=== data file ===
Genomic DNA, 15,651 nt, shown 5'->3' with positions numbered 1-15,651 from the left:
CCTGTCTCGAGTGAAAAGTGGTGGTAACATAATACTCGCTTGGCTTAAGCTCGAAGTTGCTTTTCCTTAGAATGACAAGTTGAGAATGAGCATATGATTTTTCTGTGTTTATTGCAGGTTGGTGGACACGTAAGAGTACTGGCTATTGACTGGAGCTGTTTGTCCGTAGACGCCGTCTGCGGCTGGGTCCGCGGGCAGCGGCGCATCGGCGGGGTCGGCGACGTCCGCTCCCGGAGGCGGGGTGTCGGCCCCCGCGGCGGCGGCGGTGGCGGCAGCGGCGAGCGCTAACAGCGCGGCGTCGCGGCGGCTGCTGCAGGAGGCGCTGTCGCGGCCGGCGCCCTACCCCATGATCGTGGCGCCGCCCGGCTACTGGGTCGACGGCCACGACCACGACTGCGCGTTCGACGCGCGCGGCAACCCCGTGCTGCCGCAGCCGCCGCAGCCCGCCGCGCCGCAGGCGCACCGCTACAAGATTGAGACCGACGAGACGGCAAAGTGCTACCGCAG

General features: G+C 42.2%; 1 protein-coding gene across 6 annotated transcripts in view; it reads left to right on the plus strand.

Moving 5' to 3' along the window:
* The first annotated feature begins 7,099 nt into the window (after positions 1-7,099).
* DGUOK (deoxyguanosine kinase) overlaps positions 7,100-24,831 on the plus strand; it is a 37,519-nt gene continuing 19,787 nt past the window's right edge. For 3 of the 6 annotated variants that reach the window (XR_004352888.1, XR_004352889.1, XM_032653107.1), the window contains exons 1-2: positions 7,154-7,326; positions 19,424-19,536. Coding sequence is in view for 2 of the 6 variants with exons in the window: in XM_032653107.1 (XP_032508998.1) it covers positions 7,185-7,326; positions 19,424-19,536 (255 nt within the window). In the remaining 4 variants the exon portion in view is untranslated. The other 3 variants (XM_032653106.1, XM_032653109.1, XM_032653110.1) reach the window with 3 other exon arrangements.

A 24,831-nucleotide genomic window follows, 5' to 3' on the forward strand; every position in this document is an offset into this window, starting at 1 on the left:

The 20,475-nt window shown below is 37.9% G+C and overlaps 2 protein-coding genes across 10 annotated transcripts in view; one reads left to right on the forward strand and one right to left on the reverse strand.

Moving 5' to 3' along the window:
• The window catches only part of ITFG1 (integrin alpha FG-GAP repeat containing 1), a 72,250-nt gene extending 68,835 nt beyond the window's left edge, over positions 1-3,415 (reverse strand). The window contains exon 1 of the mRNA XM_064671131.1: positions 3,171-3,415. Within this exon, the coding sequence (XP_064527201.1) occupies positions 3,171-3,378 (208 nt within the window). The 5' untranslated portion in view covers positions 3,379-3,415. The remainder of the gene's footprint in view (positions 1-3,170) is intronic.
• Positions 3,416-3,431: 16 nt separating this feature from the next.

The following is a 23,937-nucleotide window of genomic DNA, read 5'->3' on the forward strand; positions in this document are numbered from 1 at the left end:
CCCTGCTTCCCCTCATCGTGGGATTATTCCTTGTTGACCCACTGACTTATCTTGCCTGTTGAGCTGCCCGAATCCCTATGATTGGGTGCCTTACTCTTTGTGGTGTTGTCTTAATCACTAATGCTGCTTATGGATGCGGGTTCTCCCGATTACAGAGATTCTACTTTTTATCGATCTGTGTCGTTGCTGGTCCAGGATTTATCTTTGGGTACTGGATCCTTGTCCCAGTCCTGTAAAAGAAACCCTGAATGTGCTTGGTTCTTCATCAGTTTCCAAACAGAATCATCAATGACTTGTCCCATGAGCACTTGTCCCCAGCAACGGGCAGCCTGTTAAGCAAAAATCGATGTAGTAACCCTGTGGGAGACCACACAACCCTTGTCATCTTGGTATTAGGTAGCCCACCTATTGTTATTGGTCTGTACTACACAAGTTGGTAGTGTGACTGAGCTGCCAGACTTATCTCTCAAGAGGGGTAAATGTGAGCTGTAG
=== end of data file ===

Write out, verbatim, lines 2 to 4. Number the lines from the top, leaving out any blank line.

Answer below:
CCTGTCTCGAGTGAAAAGTGGTGGTAACATAATACTCGCTTGGCTTAAGCTCGAAGTTGCTTTTCCTTAGAATGACAAGTTGAGAATGAGCATATGATTTTTCTGTGTTTATTGCAGGTTGGTGGACACGTAAGAGTACTGGCTATTGACTGGAGCTGTTTGTCCGTAGACGCCGTCTGCGGCTGGGTCCGCGGGCAGCGGCGCATCGGCGGGGTCGGCGACGTCCGCTCCCGGAGGCGGGGTGTCGGCCCCCGCGGCGGCGGCGGTGGCGGCAGCGGCGAGCGCTAACAGCGCGGCGTCGCGGCGGCTGCTGCAGGAGGCGCTGTCGCGGCCGGCGCCCTACCCCATGATCGTGGCGCCGCCCGGCTACTGGGTCGACGGCCACGACCACGACTGCGCGTTCGACGCGCGCGGCAACCCCGTGCTGCCGCAGCCGCCGCAGCCCGCCGCGCCGCAGGCGCACCGCTACAAGATTGAGACCGACGAGACGGCAAAGTGCTACCGCAG

General features: G+C 42.2%; 1 protein-coding gene across 6 annotated transcripts in view; it reads left to right on the plus strand.

Moving 5' to 3' along the window: